The Public Employees’ Retirement System of Mississippi was hit with a quadruple fiscal whammy in fiscal 2016 that only worsens the defined-benefit pension system’s already shaky financial situation.
According to the latest annual actuarial report, PERS — which serves most state, county and municipal employees — had its unfunded liability increase to more than $16.8 billion, earned only a minimal rate of return, saw the number of retirees increase by more than 3,000, and suffered a funding ratio drop from 60.4 to 60 percent. The funding ratio is the share of future obligations covered by current assets.
The plan’s unfunded liability — which is the amount the plan is short of being fully funded —went from $15.9 billion in fiscal 2015 to $16.8 billion in fiscal 2016, an increase of 5.2 percent. In a decade the plan’s unfunded liability has increased 154 percent.
“The demographics of these plans are not in favor of solvency,” said Eileen Norcross, director of State and Local Policy Project for the Mercatus Center at George Mason University. “I think the big problem is how their investment plans look and how they value their liabilities.
“In other plans, when they have bad investment years, they end up having to draw more on employer and employee contributions and that becomes a real problem for state government and for employees, who are asked to give up more to fund the same benefits,” she said.
The non-partisan public accounting group Truth in Accounting considers Mississippi to be one of its 40 “sinkhole states” without enough assets to fully cover its debts. To cover all of Mississippi’s debts, including the pension system, each Mississippi taxpayer would have to pay $11,800, ranking the state 33rd among the 50 states.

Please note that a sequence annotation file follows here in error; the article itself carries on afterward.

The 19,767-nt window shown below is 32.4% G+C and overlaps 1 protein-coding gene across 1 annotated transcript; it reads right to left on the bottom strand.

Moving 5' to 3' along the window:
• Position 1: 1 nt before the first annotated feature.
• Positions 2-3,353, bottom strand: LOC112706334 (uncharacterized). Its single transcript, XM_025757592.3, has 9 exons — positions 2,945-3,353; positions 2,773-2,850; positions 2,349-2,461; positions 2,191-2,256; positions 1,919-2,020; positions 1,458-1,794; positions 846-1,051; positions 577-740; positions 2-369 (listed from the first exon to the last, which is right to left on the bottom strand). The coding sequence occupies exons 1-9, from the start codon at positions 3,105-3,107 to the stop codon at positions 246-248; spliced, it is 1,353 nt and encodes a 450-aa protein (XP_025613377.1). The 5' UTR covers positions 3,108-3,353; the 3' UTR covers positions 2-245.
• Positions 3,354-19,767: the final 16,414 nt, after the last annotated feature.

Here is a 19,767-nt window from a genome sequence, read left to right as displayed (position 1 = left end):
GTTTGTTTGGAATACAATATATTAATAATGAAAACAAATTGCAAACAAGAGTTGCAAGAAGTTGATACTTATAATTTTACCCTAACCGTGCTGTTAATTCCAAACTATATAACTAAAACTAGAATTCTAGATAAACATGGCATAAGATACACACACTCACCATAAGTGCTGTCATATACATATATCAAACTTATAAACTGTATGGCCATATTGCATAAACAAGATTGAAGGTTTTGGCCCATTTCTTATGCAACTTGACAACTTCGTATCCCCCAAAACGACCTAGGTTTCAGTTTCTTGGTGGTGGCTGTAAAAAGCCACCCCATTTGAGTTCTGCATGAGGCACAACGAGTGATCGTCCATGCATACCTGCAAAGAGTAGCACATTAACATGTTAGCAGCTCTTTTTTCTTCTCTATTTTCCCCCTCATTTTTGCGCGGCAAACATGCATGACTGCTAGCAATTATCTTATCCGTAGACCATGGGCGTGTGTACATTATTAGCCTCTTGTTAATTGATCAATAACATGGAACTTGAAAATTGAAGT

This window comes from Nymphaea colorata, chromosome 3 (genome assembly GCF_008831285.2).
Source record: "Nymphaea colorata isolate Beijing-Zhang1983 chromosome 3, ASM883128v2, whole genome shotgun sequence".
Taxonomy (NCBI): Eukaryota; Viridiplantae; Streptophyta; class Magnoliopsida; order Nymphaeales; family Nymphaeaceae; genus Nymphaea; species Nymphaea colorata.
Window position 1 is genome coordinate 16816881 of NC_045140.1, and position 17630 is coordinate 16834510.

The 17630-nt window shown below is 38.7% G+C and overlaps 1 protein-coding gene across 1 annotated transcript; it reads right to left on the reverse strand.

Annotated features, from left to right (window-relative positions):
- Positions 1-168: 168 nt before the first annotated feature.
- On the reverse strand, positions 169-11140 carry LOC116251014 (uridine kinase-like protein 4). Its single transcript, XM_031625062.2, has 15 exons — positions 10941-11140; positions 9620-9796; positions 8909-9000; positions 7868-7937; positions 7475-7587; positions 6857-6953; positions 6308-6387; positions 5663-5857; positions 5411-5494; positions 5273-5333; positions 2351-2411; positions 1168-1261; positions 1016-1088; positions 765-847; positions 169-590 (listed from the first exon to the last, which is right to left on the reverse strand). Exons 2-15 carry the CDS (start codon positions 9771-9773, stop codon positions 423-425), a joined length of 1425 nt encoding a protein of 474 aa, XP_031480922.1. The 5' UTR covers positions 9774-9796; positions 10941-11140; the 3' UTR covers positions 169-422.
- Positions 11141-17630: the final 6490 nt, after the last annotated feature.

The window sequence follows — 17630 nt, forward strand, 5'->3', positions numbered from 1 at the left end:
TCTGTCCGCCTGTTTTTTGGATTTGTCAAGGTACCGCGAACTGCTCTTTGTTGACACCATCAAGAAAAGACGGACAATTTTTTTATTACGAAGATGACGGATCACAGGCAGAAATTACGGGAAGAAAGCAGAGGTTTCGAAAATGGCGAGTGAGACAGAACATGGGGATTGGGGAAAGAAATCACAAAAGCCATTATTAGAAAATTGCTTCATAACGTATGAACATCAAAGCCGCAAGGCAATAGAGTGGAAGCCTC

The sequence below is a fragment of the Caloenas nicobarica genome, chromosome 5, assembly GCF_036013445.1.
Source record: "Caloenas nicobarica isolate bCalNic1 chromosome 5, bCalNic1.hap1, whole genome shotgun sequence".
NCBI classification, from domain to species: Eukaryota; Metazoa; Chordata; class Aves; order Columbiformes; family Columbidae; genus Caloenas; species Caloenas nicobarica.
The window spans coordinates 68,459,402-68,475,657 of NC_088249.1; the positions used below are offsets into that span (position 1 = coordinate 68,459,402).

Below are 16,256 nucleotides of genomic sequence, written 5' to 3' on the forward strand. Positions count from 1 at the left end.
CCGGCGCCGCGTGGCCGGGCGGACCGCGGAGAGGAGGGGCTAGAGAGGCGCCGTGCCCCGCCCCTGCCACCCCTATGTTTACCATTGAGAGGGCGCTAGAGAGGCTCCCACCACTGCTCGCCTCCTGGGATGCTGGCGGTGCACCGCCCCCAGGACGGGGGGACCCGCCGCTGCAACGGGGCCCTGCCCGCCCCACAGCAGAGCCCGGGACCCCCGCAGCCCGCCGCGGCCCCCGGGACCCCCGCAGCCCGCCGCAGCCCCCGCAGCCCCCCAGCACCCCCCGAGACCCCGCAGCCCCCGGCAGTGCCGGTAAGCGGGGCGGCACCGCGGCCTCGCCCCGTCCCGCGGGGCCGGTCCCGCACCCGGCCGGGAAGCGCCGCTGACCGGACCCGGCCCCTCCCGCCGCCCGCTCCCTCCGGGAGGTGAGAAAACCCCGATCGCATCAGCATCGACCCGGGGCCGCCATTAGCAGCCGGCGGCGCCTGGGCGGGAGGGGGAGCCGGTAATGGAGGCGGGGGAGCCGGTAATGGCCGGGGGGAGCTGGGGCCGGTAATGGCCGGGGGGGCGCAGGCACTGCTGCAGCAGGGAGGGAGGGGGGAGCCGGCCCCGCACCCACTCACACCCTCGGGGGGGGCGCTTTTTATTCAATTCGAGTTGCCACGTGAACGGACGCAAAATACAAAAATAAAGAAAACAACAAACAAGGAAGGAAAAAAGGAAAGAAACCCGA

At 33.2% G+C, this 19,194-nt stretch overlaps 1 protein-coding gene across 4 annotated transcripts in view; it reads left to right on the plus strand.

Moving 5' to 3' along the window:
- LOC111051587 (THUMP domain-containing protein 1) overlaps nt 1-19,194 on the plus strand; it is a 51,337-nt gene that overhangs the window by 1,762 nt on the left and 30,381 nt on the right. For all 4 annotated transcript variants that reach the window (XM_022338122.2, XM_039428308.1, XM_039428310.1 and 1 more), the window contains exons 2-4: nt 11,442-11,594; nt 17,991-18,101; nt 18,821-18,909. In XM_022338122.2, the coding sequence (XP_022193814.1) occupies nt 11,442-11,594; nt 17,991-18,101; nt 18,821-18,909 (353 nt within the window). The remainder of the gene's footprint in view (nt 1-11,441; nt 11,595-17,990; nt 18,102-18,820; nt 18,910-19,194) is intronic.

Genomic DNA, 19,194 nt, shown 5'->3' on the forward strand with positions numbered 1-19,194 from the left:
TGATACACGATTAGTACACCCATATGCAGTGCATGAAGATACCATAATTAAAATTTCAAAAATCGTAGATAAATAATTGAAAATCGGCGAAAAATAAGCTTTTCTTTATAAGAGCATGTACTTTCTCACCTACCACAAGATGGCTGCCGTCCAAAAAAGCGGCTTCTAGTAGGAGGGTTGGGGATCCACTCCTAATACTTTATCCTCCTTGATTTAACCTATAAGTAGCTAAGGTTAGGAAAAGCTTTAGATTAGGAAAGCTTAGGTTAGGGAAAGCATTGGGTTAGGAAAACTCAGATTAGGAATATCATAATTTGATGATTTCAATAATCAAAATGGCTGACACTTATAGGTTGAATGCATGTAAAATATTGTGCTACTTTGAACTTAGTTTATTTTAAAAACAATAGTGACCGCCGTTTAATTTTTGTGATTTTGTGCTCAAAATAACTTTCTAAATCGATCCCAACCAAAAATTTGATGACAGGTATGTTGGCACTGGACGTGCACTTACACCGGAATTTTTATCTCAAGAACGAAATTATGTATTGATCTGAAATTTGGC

The Mississippi pension system has a benchmark 7.75 percent rate of return that was reduced from 8 percent in 2015, a figure Norcross says is an unreasonable expectation. She also said many pension funds like Mississippi’s count on an overly optimistic rate of return from their portfolios for their future projections, which can camouflage the depth of the problem posed by a plan’s liabilities.
PERS says the plan will be up to 80 percent fully funded by 2040, the figure typically cited by administrators for a healthy plan. But according to the American Academy of Actuaries, the 80 percent funding ratio benchmark is a “mythic standard” and the financial health of any pension fund should be judged by factors other than just the funding ratio, such as the ratio of pension obligations to revenues, financial health of the plan sponsor, contribution policy and investment strategy.
On some of those counts, Mississippi is not faring too well.
Through the third quarter, Mississippi pensioners were looking at their first negative rate of return since 2009, but a slight rebound in the final quarter allowed the fund to earn 1.15 percent. That was the worst return for PERS since 2012, when its investments returned 0.6 percent.
The biggest losers, Norcross said, are younger state and local workers who are paying into the system to support present retirees. She said they likely won’t get back what they contributed because of the need to cut future benefits as the pension fund becomes less able to meet its obligations.
Demographics are also not favorable to PERS’s viability. The number of retirees receiving benefits has grown 40.6 percent since 2007, with 3,145 new retirees leaving the government workforce in fiscal 2016. The number of employees who contribute to the plan also fell from more than 157,000 in fiscal 2015 to about 154,000 in fiscal 2016.
It’s a problem that’s likely to get worse, as the average age of workers contributing to PERS is 44.6. County workers will be the next big wave of retirements, as the average age there is 47.3. Community colleges are next, with their workers’ average age at 46.8.